Home / Drama / Nine Foot Nine  – The Bunker, London

Nine Foot Nine  – The Bunker, London

Writer:  Alex Wood

Director:  Helena Jackson

Reviewer:  Richard Maguire

Set in the not-so-distant future, this play, showing at The Bunker’s Breaking Out season, imagines a world where women have grown to over nine feet tall. These women overshadow the men and begin to rebuild the world in ways that better suit them. This inverted patriarchy works well as a metaphor, but as a 60-minute play it struggles.

Cara, played confidently by deaf actor Alexandra James, is pregnant when women are first affected by this sudden growing, or as the media calls it, sprouting. This unexpected metamorphosis is first experienced as a shocking trauma, but soon the growing pains and the growing scars are borne with pride. No woman wants to be left behind to be a ‘stunter’.

Nine Foot Nine is splintered and its three time periods are presented out of order and so we are initially confused to why Cara leaves her husband and baby daughter. Does she have more important duties elsewhere? And would we even question these duties if she were a man off fighting some higher cause? These domestic scenes with Paul O’Dea as the father and Natalie Kimmerling as the teenaged daughter are played with utter seriousness and they fit awkwardly with the voice-overs, which provide the play with its comedy. Are we meant to laugh at the preposterous sci-fi plot, reminiscent of Attack of the 50ft Woman? And are we meant to laugh at the silver paint that the actors daub on their bodies to indicate they have sprouted?  It’s an uneasy balance.

However, the play’s open-endedness is to be commended. Some may see O’Dea’s character as a good father and husband, while others may see him as a control freak. Some may see Cara a bad mother abandoning her family while other may view her as a modern day suffragette. It’s a shame that these ambiguities are not explored in greater detail, and in different registers.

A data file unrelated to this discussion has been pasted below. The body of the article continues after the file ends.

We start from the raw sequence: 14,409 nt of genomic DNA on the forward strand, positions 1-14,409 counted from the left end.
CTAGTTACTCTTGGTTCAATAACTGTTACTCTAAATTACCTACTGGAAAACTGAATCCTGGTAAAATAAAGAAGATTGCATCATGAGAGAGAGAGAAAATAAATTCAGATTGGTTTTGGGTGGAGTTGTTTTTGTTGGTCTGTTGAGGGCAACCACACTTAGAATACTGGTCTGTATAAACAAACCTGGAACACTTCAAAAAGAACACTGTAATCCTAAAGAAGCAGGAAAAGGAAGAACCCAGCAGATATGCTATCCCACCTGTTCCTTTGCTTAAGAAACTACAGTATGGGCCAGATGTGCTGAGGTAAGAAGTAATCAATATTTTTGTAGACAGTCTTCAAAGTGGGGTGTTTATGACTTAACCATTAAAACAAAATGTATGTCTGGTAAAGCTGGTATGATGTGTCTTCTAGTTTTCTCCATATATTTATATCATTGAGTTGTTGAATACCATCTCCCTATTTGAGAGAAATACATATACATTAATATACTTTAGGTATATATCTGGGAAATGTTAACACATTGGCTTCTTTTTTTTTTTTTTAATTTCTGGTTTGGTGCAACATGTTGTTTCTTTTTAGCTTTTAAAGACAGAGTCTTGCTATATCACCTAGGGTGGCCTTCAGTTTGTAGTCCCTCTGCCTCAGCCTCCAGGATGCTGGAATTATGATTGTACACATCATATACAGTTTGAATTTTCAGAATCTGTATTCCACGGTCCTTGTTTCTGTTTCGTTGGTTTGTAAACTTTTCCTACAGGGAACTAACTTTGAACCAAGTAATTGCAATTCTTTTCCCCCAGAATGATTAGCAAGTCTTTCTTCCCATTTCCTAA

Verity Johnson’s set of brightly lit boxes and rectangles ably suggests a cityscape, a city we, nonetheless, never visit, but often the surtitles are very difficult to see, especially from the seats which line the sides of the stage. Sleepless Theatre Company have come up with an ingenious idea, but like the women in the play, Nine Foot Nine needs time to grow if it really is to take over the world.

Runs in rep until 7 July 2018 | Image: Contributed

 

Writer:  Alex Wood Director:  Helena Jackson Reviewer:  Richard Maguire Set in the not-so-distant future, this play, showing at The Bunker’s Breaking Out season, imagines a world where women have grown to over nine feet tall. These women overshadow the men and begin to rebuild the world in ways that better suit them. This inverted patriarchy works well as a metaphor, but as a 60-minute play it struggles. Cara, played confidently by deaf actor Alexandra James, is pregnant when women are first affected by this sudden growing, or as the media calls it, sprouting. This unexpected metamorphosis is first experienced as…

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Needs time to grow

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